That too. As if Deutsche Lufthansa didn’t have enough problems, it now faces a rapid descent from the Dax.
In view of the price drop of more than 50 percent this year, the average market capitalization in April was only just under EUR 3.6 billion. Lufthansa has slipped to position 48 in the ranking of the most important German stock corporations on the German stock exchange.
If there is still no price miracle by the end of May, Lufthansa falls out of the leading German index in accordance with the “Fast Exit” rule of Deutsche Börse. According to calculations by the Commerzbank index experts, the hottest candidate for advancement is the real estate group Deutsche Wohnen.
If Lufthansa actually breaks the stock exchange index rule, Deutsche Börse knows no mercy. This may be surprising at first glance – after all, rules are being softened in rows in these bad corona times, for example for banks when lending, to at least relieve the stressed economy a little. For the same reason, governments and central banks around the world are spending trillions on aid and liquidity support.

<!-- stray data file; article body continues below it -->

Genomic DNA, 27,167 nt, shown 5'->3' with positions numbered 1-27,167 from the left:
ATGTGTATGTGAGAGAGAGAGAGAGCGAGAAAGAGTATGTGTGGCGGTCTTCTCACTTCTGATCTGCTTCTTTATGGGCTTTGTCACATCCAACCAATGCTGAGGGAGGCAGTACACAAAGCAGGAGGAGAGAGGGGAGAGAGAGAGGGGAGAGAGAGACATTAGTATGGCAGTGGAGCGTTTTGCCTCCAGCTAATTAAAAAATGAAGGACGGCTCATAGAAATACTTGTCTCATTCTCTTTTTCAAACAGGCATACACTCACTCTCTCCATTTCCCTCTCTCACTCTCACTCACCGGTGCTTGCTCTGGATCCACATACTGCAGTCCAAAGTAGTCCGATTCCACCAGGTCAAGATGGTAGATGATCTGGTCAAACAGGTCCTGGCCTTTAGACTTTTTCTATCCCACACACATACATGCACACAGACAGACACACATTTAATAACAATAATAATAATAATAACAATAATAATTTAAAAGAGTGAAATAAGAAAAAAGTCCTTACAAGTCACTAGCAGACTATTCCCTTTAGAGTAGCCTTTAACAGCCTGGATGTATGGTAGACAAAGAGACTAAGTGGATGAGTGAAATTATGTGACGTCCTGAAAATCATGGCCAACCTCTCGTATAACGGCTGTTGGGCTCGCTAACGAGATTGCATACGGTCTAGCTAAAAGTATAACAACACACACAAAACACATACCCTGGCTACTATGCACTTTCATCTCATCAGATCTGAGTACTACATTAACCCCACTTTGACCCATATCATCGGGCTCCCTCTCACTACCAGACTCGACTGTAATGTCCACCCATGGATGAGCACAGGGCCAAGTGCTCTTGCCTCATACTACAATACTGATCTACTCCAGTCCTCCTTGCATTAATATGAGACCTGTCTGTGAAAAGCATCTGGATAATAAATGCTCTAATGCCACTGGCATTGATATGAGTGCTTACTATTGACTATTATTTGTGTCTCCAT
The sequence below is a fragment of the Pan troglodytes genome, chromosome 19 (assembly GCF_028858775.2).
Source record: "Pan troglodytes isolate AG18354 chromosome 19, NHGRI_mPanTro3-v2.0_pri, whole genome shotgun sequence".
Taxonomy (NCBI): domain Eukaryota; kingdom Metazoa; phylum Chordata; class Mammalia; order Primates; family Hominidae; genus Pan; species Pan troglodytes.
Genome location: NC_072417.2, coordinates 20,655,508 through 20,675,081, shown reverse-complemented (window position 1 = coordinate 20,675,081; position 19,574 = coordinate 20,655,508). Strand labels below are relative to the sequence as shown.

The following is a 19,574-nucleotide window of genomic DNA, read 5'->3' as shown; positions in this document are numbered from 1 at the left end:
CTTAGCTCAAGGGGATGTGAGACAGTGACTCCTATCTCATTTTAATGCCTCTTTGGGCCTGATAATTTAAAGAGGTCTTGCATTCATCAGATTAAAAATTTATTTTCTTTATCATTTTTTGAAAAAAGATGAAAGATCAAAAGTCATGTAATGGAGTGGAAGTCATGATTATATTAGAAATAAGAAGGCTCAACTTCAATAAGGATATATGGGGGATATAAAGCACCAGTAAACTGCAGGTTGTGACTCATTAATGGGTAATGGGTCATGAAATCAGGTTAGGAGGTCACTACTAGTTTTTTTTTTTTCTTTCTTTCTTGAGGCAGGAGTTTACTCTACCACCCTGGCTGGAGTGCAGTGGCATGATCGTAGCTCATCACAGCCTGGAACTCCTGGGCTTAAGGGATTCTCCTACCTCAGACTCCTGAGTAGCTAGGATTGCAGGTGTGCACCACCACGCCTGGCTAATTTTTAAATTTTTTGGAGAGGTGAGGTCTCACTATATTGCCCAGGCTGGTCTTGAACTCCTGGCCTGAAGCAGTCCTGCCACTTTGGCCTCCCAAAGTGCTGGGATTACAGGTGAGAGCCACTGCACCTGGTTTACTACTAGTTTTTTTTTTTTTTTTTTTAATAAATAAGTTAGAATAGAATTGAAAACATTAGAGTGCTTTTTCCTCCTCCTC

Couldn’t Deutsche Börse be forgiving? After all, the prices of stocks that fall out of the Dax often fall further afterwards because investors who are closely oriented to indices then have to sell them. This applies especially to exchange-traded index funds. If the leading index declines, companies also get less attention from international investors, who primarily look at the Dax and not at small caps.
The stock exchange’s answer to this is “no” – and rightly so. Reliable index rules are important for investors, which is why the stock exchange introduced them over 15 years ago after consulting with institutional investors – and must adhere to them. Previously, the stock exchange had more discretion – and investors didn’t like that because of the lack of predictability.
Many fund managers have already prepared for Lufthansa to leave the Dax anyway. At least there are no negative surprises here – and that’s a good thing.
More: Lufthansa confirms negotiations on a rescue package worth nine billion euros